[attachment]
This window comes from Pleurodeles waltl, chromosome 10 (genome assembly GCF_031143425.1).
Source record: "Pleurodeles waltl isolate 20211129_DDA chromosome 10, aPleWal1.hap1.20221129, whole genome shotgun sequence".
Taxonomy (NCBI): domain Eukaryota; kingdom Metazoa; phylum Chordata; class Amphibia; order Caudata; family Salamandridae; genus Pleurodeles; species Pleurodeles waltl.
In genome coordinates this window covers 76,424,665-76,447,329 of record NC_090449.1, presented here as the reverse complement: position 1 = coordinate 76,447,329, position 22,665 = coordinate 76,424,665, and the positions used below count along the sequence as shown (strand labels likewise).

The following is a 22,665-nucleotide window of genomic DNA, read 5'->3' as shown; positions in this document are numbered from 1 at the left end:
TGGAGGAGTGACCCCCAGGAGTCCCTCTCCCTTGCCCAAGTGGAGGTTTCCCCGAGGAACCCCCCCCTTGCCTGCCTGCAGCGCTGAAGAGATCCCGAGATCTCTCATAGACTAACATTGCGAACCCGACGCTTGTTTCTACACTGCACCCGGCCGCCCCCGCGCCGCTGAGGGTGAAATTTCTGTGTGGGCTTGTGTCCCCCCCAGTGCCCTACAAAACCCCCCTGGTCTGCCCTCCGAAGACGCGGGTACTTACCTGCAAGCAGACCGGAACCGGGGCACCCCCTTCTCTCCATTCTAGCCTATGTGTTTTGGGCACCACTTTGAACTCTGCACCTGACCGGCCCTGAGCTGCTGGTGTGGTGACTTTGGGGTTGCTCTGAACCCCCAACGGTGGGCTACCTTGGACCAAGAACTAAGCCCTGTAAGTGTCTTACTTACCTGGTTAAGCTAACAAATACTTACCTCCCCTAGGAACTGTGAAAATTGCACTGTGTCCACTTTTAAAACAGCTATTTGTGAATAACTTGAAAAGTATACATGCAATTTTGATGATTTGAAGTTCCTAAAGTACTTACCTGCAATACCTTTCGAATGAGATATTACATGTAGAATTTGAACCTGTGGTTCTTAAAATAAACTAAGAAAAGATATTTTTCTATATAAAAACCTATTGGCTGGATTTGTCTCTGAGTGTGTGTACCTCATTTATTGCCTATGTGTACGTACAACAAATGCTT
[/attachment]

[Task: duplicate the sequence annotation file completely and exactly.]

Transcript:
This window comes from Pleurodeles waltl, chromosome 10 (genome assembly GCF_031143425.1).
Source record: "Pleurodeles waltl isolate 20211129_DDA chromosome 10, aPleWal1.hap1.20221129, whole genome shotgun sequence".
Taxonomy (NCBI): domain Eukaryota; kingdom Metazoa; phylum Chordata; class Amphibia; order Caudata; family Salamandridae; genus Pleurodeles; species Pleurodeles waltl.
In genome coordinates this window covers 76,424,665-76,447,329 of record NC_090449.1, presented here as the reverse complement: position 1 = coordinate 76,447,329, position 22,665 = coordinate 76,424,665, and the positions used below count along the sequence as shown (strand labels likewise).

The following is a 22,665-nucleotide window of genomic DNA, read 5'->3' as shown; positions in this document are numbered from 1 at the left end:
TGGAGGAGTGACCCCCAGGAGTCCCTCTCCCTTGCCCAAGTGGAGGTTTCCCCGAGGAACCCCCCCCTTGCCTGCCTGCAGCGCTGAAGAGATCCCGAGATCTCTCATAGACTAACATTGCGAACCCGACGCTTGTTTCTACACTGCACCCGGCCGCCCCCGCGCCGCTGAGGGTGAAATTTCTGTGTGGGCTTGTGTCCCCCCCAGTGCCCTACAAAACCCCCCTGGTCTGCCCTCCGAAGACGCGGGTACTTACCTGCAAGCAGACCGGAACCGGGGCACCCCCTTCTCTCCATTCTAGCCTATGTGTTTTGGGCACCACTTTGAACTCTGCACCTGACCGGCCCTGAGCTGCTGGTGTGGTGACTTTGGGGTTGCTCTGAACCCCCAACGGTGGGCTACCTTGGACCAAGAACTAAGCCCTGTAAGTGTCTTACTTACCTGGTTAAGCTAACAAATACTTACCTCCCCTAGGAACTGTGAAAATTGCACTGTGTCCACTTTTAAAACAGCTATTTGTGAATAACTTGAAAAGTATACATGCAATTTTGATGATTTGAAGTTCCTAAAGTACTTACCTGCAATACCTTTCGAATGAGATATTACATGTAGAATTTGAACCTGTGGTTCTTAAAATAAACTAAGAAAAGATATTTTTCTATATAAAAACCTATTGGCTGGATTTGTCTCTGAGTGTGTGTACCTCATTTATTGCCTATGTGTACGTACAACAAATGCTT